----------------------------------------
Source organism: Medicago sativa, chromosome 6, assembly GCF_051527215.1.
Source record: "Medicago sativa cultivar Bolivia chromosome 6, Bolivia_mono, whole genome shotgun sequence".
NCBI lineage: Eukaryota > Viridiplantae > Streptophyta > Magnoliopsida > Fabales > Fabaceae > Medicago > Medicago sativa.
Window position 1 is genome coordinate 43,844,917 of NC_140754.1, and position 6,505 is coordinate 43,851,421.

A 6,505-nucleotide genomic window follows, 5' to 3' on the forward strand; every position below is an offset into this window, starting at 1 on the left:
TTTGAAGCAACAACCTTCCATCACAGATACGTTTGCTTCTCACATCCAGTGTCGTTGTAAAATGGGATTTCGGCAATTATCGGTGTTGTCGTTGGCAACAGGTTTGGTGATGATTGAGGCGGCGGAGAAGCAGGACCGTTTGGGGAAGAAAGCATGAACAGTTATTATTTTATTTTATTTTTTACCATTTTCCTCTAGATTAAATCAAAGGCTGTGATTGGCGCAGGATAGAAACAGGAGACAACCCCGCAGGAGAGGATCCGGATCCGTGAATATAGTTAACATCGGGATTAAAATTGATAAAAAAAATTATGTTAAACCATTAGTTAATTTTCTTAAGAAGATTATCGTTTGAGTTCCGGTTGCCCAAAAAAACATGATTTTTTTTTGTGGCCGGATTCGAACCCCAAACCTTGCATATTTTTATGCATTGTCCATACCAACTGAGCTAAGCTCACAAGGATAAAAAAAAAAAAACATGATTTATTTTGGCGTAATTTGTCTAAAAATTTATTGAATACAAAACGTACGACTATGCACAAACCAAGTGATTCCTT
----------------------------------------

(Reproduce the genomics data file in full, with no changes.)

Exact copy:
Source organism: Medicago sativa, chromosome 6, assembly GCF_051527215.1.
Source record: "Medicago sativa cultivar Bolivia chromosome 6, Bolivia_mono, whole genome shotgun sequence".
NCBI lineage: Eukaryota > Viridiplantae > Streptophyta > Magnoliopsida > Fabales > Fabaceae > Medicago > Medicago sativa.
Window position 1 is genome coordinate 43,844,917 of NC_140754.1, and position 6,505 is coordinate 43,851,421.

A 6,505-nucleotide genomic window follows, 5' to 3' on the forward strand; every position below is an offset into this window, starting at 1 on the left:
TTTGAAGCAACAACCTTCCATCACAGATACGTTTGCTTCTCACATCCAGTGTCGTTGTAAAATGGGATTTCGGCAATTATCGGTGTTGTCGTTGGCAACAGGTTTGGTGATGATTGAGGCGGCGGAGAAGCAGGACCGTTTGGGGAAGAAAGCATGAACAGTTATTATTTTATTTTATTTTTTACCATTTTCCTCTAGATTAAATCAAAGGCTGTGATTGGCGCAGGATAGAAACAGGAGACAACCCCGCAGGAGAGGATCCGGATCCGTGAATATAGTTAACATCGGGATTAAAATTGATAAAAAAAATTATGTTAAACCATTAGTTAATTTTCTTAAGAAGATTATCGTTTGAGTTCCGGTTGCCCAAAAAAACATGATTTTTTTTTGTGGCCGGATTCGAACCCCAAACCTTGCATATTTTTATGCATTGTCCATACCAACTGAGCTAAGCTCACAAGGATAAAAAAAAAAAAACATGATTTATTTTGGCGTAATTTGTCTAAAAATTTATTGAATACAAAACGTACGACTATGCACAAACCAAGTGATTCCTT